Had an idea - looking for a math buff to tell me if it's possible

Heath Jones hj1980 at gmail.com
Wed May 18 19:01:43 CDT 2011


My point here is it IS possible to transfer just a hash and counter value
and effectively generate identical data at the remote end.
The limit that will be hit is the difficulty of generating and comparing
hash values with current processing power.

I'm proposing iterating through generated data up until the actual data.
It's not even a storage issue, as once you have incremented the data you
don't need to store old data or hash values - just the counter. No massive
hash tables.

It's a CPU issue.

Heath

On 19 May 2011 00:42, <Valdis.Kletnieks at vt.edu> wrote:

> On Thu, 19 May 2011 00:26:26 BST, Heath Jones said:
> > I wonder if this is possible:
> >
> > - Take a hash of the original file. Keep a counter.
> > - Generate data in some sequential method on sender side (for example
> simply
> > starting at 0 and iterating until you generate the same as the original
> > data)
> > - Each time you iterate, take the hash of the generated data. If it
> matches
> > the hash of the original file, increment counter.
> > - Send the hash and the counter value to recipient.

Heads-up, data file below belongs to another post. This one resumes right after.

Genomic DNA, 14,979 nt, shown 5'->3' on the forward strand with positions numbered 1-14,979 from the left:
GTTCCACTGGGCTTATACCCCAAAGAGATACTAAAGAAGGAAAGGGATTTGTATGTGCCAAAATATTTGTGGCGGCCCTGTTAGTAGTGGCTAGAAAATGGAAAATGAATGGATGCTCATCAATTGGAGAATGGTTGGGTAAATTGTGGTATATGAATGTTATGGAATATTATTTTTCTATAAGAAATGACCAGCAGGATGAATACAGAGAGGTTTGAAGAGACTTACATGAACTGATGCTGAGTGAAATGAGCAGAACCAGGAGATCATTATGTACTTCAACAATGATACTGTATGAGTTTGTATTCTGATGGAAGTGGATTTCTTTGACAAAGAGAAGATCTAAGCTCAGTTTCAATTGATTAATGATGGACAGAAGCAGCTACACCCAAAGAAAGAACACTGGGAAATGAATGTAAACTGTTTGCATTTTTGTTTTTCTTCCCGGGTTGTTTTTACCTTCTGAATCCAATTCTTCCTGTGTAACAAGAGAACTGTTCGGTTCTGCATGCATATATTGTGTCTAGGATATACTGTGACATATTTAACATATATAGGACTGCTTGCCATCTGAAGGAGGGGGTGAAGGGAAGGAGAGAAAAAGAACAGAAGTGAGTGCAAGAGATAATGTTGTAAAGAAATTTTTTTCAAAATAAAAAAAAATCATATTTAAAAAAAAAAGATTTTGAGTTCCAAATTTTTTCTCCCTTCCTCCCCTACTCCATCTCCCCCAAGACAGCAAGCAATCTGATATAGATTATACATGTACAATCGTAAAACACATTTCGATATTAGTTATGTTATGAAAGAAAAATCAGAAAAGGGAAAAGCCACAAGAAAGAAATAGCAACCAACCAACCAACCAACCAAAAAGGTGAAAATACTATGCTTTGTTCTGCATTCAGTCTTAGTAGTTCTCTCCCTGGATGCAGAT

> > - Recipient performs same sequential generation method, stopping when
> > counter reached.
>
> MD5 is a 128 bit hash.
>
> 2^128 is 340,282,366,920,938,463,463,374,607,431,768,211,456 - you're
> welcome
> to iterate that many times to find a duplicate. You may get lucky and get a
> hit
> in the first trillion or so attempts - but you may get unlucky and not get
> a
> hit until the *last* few trillion attempts. On average you'll have to
> iterate
> about half that huge number before you get a hit.
>
> And it's lossy - if you hash all the possible 4K blocks with MD5, you'll
> find
> that each of those 2^128 hashes has been hit about 256 times - and no
> indication in the hash of *which* of the 256 colliding 4K blocks you have
> on
> this iteration.  (The only reason that companies can do block-level
> de-duplication by saving a hash as an index to one copy shared by all
> blocks
> with the same hash value is because you have a *very small* fraction of the
> possibilities covered, so if you saved a 4K block of data from somebody's
> system32 folder under a given MD5 hash, it's *far* more likely that another
> block with that same hash is from another copy of another identical
> system32
> folder, than it is an actual accidental collision.)
>
> Protip:  A good hash function is by definition one-way - given the data,
> it's
> easy to generate the hash - but reversing it to find the "pre-image" (the
> data
> that *generated* the hash) is massively difficult.
>
>



More information about the NANOG mailing list